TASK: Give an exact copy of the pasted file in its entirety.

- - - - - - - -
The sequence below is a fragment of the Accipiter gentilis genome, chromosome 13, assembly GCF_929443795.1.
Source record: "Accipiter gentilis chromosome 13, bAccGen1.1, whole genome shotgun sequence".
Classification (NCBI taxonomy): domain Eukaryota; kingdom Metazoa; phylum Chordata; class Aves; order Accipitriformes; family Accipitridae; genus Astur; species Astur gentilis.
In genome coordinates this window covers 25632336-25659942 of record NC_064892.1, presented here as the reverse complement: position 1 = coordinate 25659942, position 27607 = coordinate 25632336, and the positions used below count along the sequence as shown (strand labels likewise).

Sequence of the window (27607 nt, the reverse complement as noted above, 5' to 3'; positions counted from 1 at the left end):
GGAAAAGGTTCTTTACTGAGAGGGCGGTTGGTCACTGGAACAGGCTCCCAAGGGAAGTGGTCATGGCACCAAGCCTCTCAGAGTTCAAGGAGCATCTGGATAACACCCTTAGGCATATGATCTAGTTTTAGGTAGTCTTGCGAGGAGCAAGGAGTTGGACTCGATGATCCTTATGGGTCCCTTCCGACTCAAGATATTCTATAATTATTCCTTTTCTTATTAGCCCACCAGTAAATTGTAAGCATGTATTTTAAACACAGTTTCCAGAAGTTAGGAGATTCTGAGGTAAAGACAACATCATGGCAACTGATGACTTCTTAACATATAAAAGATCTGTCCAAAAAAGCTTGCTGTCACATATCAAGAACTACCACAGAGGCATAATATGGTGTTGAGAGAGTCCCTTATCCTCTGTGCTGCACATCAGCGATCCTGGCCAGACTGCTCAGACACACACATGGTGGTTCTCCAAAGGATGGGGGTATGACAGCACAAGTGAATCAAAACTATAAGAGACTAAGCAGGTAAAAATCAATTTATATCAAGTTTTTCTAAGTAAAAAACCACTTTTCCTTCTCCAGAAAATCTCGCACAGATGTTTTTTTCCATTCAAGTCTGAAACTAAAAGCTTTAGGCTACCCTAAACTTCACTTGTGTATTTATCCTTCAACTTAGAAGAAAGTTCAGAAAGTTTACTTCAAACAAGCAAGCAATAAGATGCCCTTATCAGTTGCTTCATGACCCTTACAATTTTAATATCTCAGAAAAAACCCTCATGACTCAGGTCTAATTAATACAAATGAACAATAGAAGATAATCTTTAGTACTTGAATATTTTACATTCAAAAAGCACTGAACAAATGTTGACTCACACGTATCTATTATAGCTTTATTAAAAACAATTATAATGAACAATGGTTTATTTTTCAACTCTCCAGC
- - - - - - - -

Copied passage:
The sequence below is a fragment of the Accipiter gentilis genome, chromosome 13, assembly GCF_929443795.1.
Source record: "Accipiter gentilis chromosome 13, bAccGen1.1, whole genome shotgun sequence".
Classification (NCBI taxonomy): domain Eukaryota; kingdom Metazoa; phylum Chordata; class Aves; order Accipitriformes; family Accipitridae; genus Astur; species Astur gentilis.
In genome coordinates this window covers 25632336-25659942 of record NC_064892.1, presented here as the reverse complement: position 1 = coordinate 25659942, position 27607 = coordinate 25632336, and the positions used below count along the sequence as shown (strand labels likewise).

Sequence of the window (27607 nt, the reverse complement as noted above, 5' to 3'; positions counted from 1 at the left end):
GGAAAAGGTTCTTTACTGAGAGGGCGGTTGGTCACTGGAACAGGCTCCCAAGGGAAGTGGTCATGGCACCAAGCCTCTCAGAGTTCAAGGAGCATCTGGATAACACCCTTAGGCATATGATCTAGTTTTAGGTAGTCTTGCGAGGAGCAAGGAGTTGGACTCGATGATCCTTATGGGTCCCTTCCGACTCAAGATATTCTATAATTATTCCTTTTCTTATTAGCCCACCAGTAAATTGTAAGCATGTATTTTAAACACAGTTTCCAGAAGTTAGGAGATTCTGAGGTAAAGACAACATCATGGCAACTGATGACTTCTTAACATATAAAAGATCTGTCCAAAAAAGCTTGCTGTCACATATCAAGAACTACCACAGAGGCATAATATGGTGTTGAGAGAGTCCCTTATCCTCTGTGCTGCACATCAGCGATCCTGGCCAGACTGCTCAGACACACACATGGTGGTTCTCCAAAGGATGGGGGTATGACAGCACAAGTGAATCAAAACTATAAGAGACTAAGCAGGTAAAAATCAATTTATATCAAGTTTTTCTAAGTAAAAAACCACTTTTCCTTCTCCAGAAAATCTCGCACAGATGTTTTTTTCCATTCAAGTCTGAAACTAAAAGCTTTAGGCTACCCTAAACTTCACTTGTGTATTTATCCTTCAACTTAGAAGAAAGTTCAGAAAGTTTACTTCAAACAAGCAAGCAATAAGATGCCCTTATCAGTTGCTTCATGACCCTTACAATTTTAATATCTCAGAAAAAACCCTCATGACTCAGGTCTAATTAATACAAATGAACAATAGAAGATAATCTTTAGTACTTGAATATTTTACATTCAAAAAGCACTGAACAAATGTTGACTCACACGTATCTATTATAGCTTTATTAAAAACAATTATAATGAACAATGGTTTATTTTTCAACTCTCCAGC